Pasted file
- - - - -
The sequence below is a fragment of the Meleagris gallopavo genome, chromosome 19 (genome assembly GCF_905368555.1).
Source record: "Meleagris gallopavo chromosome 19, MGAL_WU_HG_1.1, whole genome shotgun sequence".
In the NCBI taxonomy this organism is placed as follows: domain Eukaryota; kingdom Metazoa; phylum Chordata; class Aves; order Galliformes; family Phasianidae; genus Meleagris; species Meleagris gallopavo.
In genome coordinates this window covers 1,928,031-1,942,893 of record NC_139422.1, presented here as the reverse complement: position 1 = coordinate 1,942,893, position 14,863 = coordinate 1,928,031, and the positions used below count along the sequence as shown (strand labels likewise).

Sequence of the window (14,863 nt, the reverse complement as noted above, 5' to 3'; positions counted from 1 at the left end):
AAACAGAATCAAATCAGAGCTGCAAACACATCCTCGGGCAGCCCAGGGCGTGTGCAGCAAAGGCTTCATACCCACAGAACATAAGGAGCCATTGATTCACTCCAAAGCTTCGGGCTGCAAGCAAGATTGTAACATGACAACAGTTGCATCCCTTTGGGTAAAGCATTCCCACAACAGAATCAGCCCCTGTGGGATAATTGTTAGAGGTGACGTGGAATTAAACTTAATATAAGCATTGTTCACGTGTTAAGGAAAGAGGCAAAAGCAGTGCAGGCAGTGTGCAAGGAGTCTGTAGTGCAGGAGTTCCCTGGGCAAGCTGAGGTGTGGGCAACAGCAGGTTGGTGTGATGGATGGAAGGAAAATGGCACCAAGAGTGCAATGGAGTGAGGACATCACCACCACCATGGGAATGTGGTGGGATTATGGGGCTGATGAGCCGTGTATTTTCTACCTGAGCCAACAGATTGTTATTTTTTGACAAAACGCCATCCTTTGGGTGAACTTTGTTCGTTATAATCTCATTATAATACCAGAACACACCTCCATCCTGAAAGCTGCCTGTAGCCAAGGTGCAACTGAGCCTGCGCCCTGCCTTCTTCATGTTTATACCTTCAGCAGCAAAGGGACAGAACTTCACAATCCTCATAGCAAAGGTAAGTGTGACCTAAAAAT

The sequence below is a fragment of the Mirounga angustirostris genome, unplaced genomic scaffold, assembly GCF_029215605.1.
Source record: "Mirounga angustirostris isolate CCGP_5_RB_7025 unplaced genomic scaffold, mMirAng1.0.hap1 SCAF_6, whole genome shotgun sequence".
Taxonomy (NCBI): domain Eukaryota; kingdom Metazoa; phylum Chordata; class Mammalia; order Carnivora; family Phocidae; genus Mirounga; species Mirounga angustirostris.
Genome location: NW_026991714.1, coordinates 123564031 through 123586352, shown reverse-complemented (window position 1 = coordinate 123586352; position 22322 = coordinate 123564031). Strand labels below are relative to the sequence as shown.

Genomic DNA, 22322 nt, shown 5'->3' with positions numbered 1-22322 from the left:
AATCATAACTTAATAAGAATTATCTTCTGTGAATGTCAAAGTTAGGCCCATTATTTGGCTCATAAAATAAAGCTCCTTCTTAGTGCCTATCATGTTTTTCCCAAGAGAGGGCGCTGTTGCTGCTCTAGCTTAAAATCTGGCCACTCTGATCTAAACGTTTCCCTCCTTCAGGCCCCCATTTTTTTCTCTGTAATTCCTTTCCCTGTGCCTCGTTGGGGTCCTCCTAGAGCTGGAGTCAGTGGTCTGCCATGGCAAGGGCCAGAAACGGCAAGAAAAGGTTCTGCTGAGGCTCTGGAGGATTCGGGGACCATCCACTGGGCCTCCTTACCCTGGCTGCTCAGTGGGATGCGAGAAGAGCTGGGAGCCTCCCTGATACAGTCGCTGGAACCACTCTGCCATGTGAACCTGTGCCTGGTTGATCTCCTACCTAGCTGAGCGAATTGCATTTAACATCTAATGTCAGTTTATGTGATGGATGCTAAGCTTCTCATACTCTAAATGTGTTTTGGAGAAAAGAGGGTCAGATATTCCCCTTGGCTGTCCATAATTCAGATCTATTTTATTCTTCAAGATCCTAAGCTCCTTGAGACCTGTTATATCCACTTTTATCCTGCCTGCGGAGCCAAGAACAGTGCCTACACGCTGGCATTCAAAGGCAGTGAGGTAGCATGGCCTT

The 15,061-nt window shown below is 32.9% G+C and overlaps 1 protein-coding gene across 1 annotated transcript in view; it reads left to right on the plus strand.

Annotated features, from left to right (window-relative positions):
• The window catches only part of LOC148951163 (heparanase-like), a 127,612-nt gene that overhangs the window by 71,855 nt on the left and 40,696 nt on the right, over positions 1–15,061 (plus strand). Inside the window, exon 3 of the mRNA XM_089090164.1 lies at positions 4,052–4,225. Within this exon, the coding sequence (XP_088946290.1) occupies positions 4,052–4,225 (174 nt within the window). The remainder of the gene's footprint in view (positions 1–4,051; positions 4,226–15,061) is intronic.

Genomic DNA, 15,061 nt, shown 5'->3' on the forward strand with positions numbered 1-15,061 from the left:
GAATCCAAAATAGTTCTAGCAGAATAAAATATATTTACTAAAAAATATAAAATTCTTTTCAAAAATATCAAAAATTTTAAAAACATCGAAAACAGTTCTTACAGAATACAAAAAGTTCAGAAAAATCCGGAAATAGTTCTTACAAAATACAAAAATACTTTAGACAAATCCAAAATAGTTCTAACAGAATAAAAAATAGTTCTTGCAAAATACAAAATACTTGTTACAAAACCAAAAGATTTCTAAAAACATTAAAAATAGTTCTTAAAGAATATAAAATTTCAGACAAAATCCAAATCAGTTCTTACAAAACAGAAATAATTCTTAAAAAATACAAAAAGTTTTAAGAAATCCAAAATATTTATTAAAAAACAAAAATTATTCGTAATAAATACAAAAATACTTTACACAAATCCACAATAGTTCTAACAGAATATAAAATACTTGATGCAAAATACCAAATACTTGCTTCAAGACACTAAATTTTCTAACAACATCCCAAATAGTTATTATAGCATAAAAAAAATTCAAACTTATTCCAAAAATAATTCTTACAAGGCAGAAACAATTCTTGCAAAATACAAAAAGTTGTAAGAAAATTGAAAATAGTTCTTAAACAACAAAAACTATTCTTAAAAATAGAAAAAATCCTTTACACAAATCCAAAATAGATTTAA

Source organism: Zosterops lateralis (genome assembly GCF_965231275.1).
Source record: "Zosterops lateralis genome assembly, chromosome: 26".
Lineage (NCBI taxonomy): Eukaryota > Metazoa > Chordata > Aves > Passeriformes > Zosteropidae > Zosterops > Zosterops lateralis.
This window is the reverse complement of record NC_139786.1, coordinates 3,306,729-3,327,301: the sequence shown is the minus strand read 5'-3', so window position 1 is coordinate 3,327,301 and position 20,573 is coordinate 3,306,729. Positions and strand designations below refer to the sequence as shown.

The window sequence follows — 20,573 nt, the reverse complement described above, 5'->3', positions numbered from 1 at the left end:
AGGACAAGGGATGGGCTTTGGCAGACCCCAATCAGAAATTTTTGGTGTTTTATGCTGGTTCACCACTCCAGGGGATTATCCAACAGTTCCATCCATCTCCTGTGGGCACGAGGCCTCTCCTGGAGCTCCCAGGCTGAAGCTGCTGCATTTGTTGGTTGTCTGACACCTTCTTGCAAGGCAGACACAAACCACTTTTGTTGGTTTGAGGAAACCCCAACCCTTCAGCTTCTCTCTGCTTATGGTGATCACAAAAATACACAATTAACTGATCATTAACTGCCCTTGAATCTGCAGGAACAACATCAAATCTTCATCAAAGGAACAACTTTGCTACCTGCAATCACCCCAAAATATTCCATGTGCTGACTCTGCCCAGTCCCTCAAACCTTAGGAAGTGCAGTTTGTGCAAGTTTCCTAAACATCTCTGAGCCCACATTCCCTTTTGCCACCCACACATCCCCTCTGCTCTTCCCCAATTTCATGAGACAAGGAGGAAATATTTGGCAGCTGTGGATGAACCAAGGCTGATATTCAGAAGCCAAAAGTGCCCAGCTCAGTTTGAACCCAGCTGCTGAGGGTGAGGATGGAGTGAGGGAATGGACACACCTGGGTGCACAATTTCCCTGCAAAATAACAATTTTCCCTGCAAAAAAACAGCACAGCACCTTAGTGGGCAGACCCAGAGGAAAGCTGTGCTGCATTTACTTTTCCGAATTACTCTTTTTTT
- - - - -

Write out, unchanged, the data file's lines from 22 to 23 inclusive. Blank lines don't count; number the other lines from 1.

The window sequence follows — 20,573 nt, the reverse complement described above, 5'->3', positions numbered from 1 at the left end:
AGGACAAGGGATGGGCTTTGGCAGACCCCAATCAGAAATTTTTGGTGTTTTATGCTGGTTCACCACTCCAGGGGATTATCCAACAGTTCCATCCATCTCCTGTGGGCACGAGGCCTCTCCTGGAGCTCCCAGGCTGAAGCTGCTGCATTTGTTGGTTGTCTGACACCTTCTTGCAAGGCAGACACAAACCACTTTTGTTGGTTTGAGGAAACCCCAACCCTTCAGCTTCTCTCTGCTTATGGTGATCACAAAAATACACAATTAACTGATCATTAACTGCCCTTGAATCTGCAGGAACAACATCAAATCTTCATCAAAGGAACAACTTTGCTACCTGCAATCACCCCAAAATATTCCATGTGCTGACTCTGCCCAGTCCCTCAAACCTTAGGAAGTGCAGTTTGTGCAAGTTTCCTAAACATCTCTGAGCCCACATTCCCTTTTGCCACCCACACATCCCCTCTGCTCTTCCCCAATTTCATGAGACAAGGAGGAAATATTTGGCAGCTGTGGATGAACCAAGGCTGATATTCAGAAGCCAAAAGTGCCCAGCTCAGTTTGAACCCAGCTGCTGAGGGTGAGGATGGAGTGAGGGAATGGACACACCTGGGTGCACAATTTCCCTGCAAAATAACAATTTTCCCTGCAAAAAAACAGCACAGCACCTTAGTGGGCAGACCCAGAGGAAAGCTGTGCTGCATTTACTTTTCCGAATTACTCTTTTTTT